Wednesday, September 5, 2007

Part II

Today has been a lousy day. Okay, not like usual Tuesday lousy (see previous post), but tantrum-y and stressful and lonely. It made me think back to yesterday, really trying to understand how I could go from such a profound high to such a melancholy low. After all, it was just a pair of spitty shorts, just a terrible-two tantrum, just an ill-timed nap, etc., etc. It's not like even the sum too much to handle, or that I wasn't letting things go. So what gives?

Well, in thinking (I'm tucked under K again, able to do little else), I may have oversimplified my solution yesterday. It was just letting it go; it was letting me go.

When I found myself staring longingly at the sheer glass windows of a passing business park, thinking of the cool interior with its clicking keystrokes and mingled scent of paper, toner, and people, I wondered how I could want that, if I actually did want that, instead of being at home with the kids. After all, I'd been at such peace yesterday. What could that meaningless corporate behemoth possibly offer that home didn't?

The answer: me. A place where I could work my mind, focus on my labors, eat/talk/work on my schedule. What had I really let go of yesterday but myself, my own desires and goals, for the sake of the kids.

My husband often chides me about not putting myself first, and I'll grant that a happy mom generally makes a happy family, but the truth is that putting myself first isn't part of my job description. I mean, I already know how to use a glue stick, what sound each letter makes, why we need to put on sunscreen. The real crux of my job is teaching these things to someone who doesn't know, spending time showing him and her all the intricacies of a world in which I'm already too well-adjusted. The inherent plus to this situation is that I can experience this world all over again, refreshed through the eyes of my children. The downside, as I discovered today, as I experienced yesterday, is that to do so I have to let myself go.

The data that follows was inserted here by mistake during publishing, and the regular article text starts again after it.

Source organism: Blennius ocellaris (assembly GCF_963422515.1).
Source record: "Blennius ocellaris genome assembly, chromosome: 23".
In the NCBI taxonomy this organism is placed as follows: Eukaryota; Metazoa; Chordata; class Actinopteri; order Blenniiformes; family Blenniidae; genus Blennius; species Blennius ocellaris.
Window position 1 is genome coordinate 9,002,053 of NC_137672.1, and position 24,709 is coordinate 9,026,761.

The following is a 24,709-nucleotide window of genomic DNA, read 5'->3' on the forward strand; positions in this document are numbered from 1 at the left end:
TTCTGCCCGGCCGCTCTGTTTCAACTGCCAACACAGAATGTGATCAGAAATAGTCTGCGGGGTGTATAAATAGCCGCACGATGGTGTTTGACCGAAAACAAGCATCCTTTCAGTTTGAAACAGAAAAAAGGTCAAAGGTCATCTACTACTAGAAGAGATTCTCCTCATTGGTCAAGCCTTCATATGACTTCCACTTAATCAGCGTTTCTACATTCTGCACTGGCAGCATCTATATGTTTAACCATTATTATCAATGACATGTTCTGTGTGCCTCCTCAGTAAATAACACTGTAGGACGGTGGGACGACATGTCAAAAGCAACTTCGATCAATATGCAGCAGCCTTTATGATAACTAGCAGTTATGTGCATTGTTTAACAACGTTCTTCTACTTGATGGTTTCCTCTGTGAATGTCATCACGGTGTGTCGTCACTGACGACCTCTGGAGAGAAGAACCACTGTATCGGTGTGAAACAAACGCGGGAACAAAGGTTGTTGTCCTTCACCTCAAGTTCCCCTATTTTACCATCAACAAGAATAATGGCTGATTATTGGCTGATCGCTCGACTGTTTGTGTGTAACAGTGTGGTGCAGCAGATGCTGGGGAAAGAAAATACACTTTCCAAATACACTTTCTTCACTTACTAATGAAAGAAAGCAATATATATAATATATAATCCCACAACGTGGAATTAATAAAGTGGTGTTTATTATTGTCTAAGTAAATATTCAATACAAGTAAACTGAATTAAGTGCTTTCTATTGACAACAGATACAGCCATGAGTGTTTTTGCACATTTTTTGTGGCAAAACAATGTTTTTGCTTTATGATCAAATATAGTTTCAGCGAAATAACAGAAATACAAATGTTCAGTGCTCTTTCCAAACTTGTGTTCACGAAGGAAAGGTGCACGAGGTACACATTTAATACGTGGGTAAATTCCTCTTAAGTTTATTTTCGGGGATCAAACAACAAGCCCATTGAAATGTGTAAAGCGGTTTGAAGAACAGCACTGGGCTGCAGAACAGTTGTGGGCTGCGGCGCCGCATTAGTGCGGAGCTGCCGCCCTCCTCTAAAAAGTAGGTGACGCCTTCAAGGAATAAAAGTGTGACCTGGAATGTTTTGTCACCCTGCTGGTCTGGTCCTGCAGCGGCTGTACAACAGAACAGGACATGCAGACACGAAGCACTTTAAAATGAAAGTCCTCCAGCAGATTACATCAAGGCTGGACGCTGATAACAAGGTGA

I'm not saying moms should be martyrs, not saying that moms shouldn't take time for themselves, not saying that I give myself up to be a mom. I have to be myself, of course, whole and well-attended. But not at work. It would be the equivalent to going into the office and saying, "Hmm, I know I have a project due, but I'd really like to learn how to garden instead." If someone had said that back in my work days, I would have replied, "Great. Gardening is a lovely hobby. Try it off the clock, please." There may be no time card, no salary, and no pesky boss with such a tart reminder, but that doesn't make it any less of a job, or any less true.

So here's to salvaging the afternoon, setting aside me until the evening, when I also vow to take make the most of my little time off. I see chocolate in my future, lots and lots of chocolate...

1 comment:

Melissa said...

Isn't it fun how the really good days get to be followed by the crappy ones? Then I tend to forget there was a good one in the first place. Lucky for you, you blogged it. :)